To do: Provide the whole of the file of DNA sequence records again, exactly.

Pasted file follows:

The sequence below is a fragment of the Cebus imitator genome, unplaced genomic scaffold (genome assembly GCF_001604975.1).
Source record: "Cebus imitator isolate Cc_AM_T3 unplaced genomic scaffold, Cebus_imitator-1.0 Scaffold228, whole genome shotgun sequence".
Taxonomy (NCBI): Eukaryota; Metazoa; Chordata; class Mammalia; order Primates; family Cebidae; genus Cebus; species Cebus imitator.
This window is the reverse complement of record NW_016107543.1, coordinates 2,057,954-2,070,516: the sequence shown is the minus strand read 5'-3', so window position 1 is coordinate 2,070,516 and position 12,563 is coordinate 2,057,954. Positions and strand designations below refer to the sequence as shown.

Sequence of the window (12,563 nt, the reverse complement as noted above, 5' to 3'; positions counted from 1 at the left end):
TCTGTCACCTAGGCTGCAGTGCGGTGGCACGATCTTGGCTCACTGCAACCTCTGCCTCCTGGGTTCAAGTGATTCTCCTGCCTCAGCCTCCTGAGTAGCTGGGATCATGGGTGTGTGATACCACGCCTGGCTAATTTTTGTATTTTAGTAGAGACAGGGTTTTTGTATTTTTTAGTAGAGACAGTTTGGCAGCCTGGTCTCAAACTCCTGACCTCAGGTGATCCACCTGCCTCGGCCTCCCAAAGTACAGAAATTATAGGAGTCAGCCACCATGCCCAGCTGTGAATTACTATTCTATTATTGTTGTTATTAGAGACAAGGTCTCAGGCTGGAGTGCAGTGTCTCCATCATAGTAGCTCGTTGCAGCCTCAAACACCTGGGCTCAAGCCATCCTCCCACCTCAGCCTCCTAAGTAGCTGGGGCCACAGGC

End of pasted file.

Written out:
The sequence below is a fragment of the Cebus imitator genome, unplaced genomic scaffold (genome assembly GCF_001604975.1).
Source record: "Cebus imitator isolate Cc_AM_T3 unplaced genomic scaffold, Cebus_imitator-1.0 Scaffold228, whole genome shotgun sequence".
Taxonomy (NCBI): Eukaryota; Metazoa; Chordata; class Mammalia; order Primates; family Cebidae; genus Cebus; species Cebus imitator.
This window is the reverse complement of record NW_016107543.1, coordinates 2,057,954-2,070,516: the sequence shown is the minus strand read 5'-3', so window position 1 is coordinate 2,070,516 and position 12,563 is coordinate 2,057,954. Positions and strand designations below refer to the sequence as shown.

Sequence of the window (12,563 nt, the reverse complement as noted above, 5' to 3'; positions counted from 1 at the left end):
TCTGTCACCTAGGCTGCAGTGCGGTGGCACGATCTTGGCTCACTGCAACCTCTGCCTCCTGGGTTCAAGTGATTCTCCTGCCTCAGCCTCCTGAGTAGCTGGGATCATGGGTGTGTGATACCACGCCTGGCTAATTTTTGTATTTTAGTAGAGACAGGGTTTTTGTATTTTTTAGTAGAGACAGTTTGGCAGCCTGGTCTCAAACTCCTGACCTCAGGTGATCCACCTGCCTCGGCCTCCCAAAGTACAGAAATTATAGGAGTCAGCCACCATGCCCAGCTGTGAATTACTATTCTATTATTGTTGTTATTAGAGACAAGGTCTCAGGCTGGAGTGCAGTGTCTCCATCATAGTAGCTCGTTGCAGCCTCAAACACCTGGGCTCAAGCCATCCTCCCACCTCAGCCTCCTAAGTAGCTGGGGCCACAGGC